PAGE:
Observations – I would suspect that a big reason some responders have rated their current solution poorly but not making a change is due to being locked into long term fixed contracts with ageing technology. A lot of the traditional known ‘brands’ have been buying their cloud native solution rather than building it from the ground up (eg. Sage Intacct to replace Sage 200) and trying to migrate them over.
* Only 5% suggested they would not be implementing anything which suggests that the adoption of tech is front of mind in the industry currently.
Observations – This echo’s the pressure on finance teams to find efficiencies (through automation for example) and/or improve the reporting capabilities for their organisation.
* 10% of responders are already in the process of replacing their current solution
* The Top 5 innovations responders plan to implement in the years ahead are:
- API Integrations
- Advanced Business Intelligence
- Mobile Expenses
- Cloud Technology
- Modern cloud software was the overall clear winner over traditional on-premise alternatives
- A lot of people appear to ‘settle’ for their software and find workarounds to fill voids. This could be due to being fixed into contracts with old tech. I imagine in several cases legacy systems were implemented by a predecessor and result in people who are unhappy with the systems they have in place.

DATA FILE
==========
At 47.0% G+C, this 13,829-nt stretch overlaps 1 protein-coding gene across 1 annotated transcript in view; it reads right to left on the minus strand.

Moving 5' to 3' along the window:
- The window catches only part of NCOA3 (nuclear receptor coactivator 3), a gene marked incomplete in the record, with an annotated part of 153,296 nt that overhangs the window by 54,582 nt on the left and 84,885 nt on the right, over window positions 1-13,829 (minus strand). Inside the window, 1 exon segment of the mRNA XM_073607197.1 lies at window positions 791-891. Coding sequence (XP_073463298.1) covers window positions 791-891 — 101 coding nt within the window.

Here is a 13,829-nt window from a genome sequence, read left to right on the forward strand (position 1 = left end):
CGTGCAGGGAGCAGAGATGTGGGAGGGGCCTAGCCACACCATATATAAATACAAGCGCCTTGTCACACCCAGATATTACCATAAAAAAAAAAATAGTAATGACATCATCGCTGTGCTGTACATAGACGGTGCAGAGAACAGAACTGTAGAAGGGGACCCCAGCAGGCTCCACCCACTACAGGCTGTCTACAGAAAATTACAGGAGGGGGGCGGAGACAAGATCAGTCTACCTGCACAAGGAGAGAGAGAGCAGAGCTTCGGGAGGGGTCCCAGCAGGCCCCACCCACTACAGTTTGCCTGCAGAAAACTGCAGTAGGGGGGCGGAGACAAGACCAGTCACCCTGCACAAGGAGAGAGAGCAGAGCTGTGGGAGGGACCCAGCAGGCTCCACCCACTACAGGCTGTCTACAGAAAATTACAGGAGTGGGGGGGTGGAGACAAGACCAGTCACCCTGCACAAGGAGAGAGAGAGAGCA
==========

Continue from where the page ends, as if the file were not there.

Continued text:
- I suspect there is also a fear of the cost to change or the disruption it will cause in an already busy area of the business.
- It should be noted that your current system might do more than you suspect. Especially if you have had the system in place for a long time or you took ownership of it from your predecessor. If your system has not been updated in a few years there will no doubt be new features and functionality that could address your shortcomings. Challenge your incumbent supplier on their ability to address your shortcomings. This also echos another benefit of automatic updates v optional paid upgrades.
- As with everything, if your foundations are not right your future plans will eventually suffer. Old software will increasingly struggle to adapt to innovation.